Since those conclusions are the somewhat inevitable consequences of the findings of fact, it is necessary that the findings be examined. In that connection, it is recognized that it was unquestionably within the province of the bankruptcy court to determine the existence or nonexistence of the disputed facts at the outset -- once the receiver had petitioned for the order to turn over the balance, and the Bank had by its answer challenged the summary jurisdiction of the bankruptcy court. The preliminary investigation to determine jurisdiction requires such initial inquiry into the facts. United States Fidelity & Guaranty Co. v. Sweeney, 8 Cir., 1935, 80 F.2d 235, 240; cases collected 2 Collier on Bankruptcy 506 (14th ed. 1940). If the disputed property be found to be in the actual or constructive possession of the court, or the asserted adverse claim to be merely colorable or frivolous, the bankruptcy court has power to adjudicate summarily. Cline v. Kaplan, 1944, 323 U.S. 97, 65 S. Ct. 155, 89 L. Ed. 97.

 In the event that a bankruptcy court assumes summary jurisdiction in a case where the disputed property is not within its actual or constructive possession, or where the claim is in fact adverse, and not merely colorable or frivolous, the adverse claimant may have the order of the bankruptcy court set aside. That result is without prejudice and simply requires the trustee to resort thereafter to some form of plenary suit in order to establish his claim. In re Veelock Mfg. Co., D.C.E.D.Pa.1938, 26 F.Supp. 110, 111, affirmed without opinion in Kelly v. Rieck, 3 Cir., 1939, 102 F.2d 993; 1 Collier on Bankruptcy 147-152 (14th ed. 1940).

 Accordingly, if this court were convinced that the instant case is within the summary jurisdiction of a bankruptcy court, there would be no occasion to discuss the referee's findings of fact. Since, however, they are inextricably bound up with the question of jurisdiction they must be analyzed here, in order to determine whether the preliminary conclusion as to summary jurisdiction is justified by the evidence.

 The second finding laid the foundation. Contrary to the petitioner's insistence that the receiver had not gone beyond starting the arrangements to open an account, it was found that the receiver on November 15, 1956,

 '* * * upon oral representation of an official of the * * * Bank * * *, arranged * * * to effect a transfer of the moneys of the debtor on deposit with the Bank into an account in receiver's name.' (Emphasis supplied.)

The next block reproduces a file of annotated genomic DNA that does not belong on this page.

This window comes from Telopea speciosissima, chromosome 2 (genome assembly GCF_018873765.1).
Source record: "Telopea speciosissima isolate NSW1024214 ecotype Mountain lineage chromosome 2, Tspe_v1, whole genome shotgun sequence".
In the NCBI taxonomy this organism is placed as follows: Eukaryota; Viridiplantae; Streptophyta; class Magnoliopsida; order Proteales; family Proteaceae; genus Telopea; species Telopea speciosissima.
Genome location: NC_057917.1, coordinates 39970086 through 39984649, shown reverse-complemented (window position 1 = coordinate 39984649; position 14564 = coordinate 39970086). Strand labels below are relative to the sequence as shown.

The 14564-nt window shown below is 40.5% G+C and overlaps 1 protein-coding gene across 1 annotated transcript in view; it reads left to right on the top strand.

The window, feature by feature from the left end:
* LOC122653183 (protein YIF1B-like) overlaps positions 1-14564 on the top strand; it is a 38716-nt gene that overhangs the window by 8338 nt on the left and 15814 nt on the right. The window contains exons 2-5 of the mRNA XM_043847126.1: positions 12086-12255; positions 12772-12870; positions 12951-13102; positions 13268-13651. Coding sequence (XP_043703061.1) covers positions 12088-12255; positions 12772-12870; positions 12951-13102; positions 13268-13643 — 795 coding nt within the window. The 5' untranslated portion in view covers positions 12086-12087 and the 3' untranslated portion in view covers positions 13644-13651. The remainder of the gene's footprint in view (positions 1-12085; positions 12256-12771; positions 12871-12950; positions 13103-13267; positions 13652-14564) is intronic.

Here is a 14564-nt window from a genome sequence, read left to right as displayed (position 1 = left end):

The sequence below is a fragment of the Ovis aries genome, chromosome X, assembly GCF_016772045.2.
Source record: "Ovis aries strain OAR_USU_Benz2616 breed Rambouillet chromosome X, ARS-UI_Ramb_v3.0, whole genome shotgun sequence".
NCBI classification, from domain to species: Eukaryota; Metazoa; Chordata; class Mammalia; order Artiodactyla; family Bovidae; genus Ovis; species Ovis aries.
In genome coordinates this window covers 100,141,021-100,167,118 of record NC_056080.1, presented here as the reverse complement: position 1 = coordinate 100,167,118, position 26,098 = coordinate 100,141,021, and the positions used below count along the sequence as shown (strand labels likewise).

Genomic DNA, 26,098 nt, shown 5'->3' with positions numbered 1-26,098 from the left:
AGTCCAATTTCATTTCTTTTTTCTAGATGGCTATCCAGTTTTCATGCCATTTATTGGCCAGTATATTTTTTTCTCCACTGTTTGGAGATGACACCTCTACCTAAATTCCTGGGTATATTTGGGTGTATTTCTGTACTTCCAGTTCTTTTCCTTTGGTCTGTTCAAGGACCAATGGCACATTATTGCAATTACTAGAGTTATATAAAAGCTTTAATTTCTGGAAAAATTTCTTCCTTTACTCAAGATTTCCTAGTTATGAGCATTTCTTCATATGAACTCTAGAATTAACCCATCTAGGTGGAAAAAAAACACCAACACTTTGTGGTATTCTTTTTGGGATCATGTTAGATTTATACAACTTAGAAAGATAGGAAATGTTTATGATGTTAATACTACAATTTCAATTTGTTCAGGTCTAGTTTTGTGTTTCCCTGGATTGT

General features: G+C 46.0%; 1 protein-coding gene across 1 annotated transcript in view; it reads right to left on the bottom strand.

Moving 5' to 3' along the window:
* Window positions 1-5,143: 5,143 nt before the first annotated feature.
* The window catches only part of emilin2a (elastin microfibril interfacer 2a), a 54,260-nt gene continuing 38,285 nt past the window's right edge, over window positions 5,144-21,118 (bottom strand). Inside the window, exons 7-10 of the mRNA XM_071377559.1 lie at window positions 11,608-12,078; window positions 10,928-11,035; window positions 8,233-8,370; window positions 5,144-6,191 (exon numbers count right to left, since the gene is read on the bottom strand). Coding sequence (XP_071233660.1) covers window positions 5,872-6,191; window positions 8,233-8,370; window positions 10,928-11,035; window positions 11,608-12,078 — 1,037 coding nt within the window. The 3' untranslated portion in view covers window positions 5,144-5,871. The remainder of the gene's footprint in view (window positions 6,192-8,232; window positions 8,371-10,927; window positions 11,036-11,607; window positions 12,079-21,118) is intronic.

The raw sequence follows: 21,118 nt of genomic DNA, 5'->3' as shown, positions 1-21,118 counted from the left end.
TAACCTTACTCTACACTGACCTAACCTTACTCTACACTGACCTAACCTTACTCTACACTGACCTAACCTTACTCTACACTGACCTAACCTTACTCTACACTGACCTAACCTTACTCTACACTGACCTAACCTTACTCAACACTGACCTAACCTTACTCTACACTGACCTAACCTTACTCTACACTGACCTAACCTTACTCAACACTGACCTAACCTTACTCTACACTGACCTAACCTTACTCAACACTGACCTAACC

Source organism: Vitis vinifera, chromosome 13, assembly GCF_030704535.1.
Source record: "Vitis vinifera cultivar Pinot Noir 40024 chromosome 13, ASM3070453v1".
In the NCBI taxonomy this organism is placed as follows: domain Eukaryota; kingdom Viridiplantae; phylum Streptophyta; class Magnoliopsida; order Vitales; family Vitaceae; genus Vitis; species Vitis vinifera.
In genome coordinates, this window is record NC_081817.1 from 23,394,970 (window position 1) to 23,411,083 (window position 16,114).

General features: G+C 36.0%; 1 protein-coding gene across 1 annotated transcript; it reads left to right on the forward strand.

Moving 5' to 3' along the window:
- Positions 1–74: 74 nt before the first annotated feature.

The third finding, which virtually concluded the jurisdictional inquiry, is:

 '3. Receiver in all respects, either on November 15th or 16th, 1956, completed the acts necessary to open his account with said debtor's moneys on deposit by delivering to the Bank his Receiver's certificate as evidence of his qualification.'

 The question for determination here reduces itself to whether the evidence warranted the jurisdictional findings of fact from which the conclusions resulted. The record of the entire proceedings has therefore been searched, but this court has been unable to find support in the testimony for the interpretation of the facts made by the learned referee. To the contrary, it appears from the testimony that the newly appointed receiver called at the Bank and merely set on foot the procedures necessary to effect the transfer. The bank officer to whom he talked, Mr. Mann, chosen by the receiver simply by virtue of past acquaintance, disclaimed familiarity with the debtor's account and merely undertook to set the machinery in motion to bring about the desired transfer. Nowhere in the record does it appear that any draft on the debtor's account was drawn, nor that any charge against the debtor's account or credit to a receiver's account by way of transfer was made. It is true that on the first day, November 14th, the receiver told Mr. Mann that as receiver it 'was his practice to take over the account physically and stop payment on all checks.' The receiver further testified that by telephone on the second day, November 15th:

 'I talked to Mr. Mann and told him that I found several payroll checks were among those which I had ordered stopped payment on and asked him to release the payroll checks, that I would get in touch with him the following day, as soon as I got more familiar with it. * * *'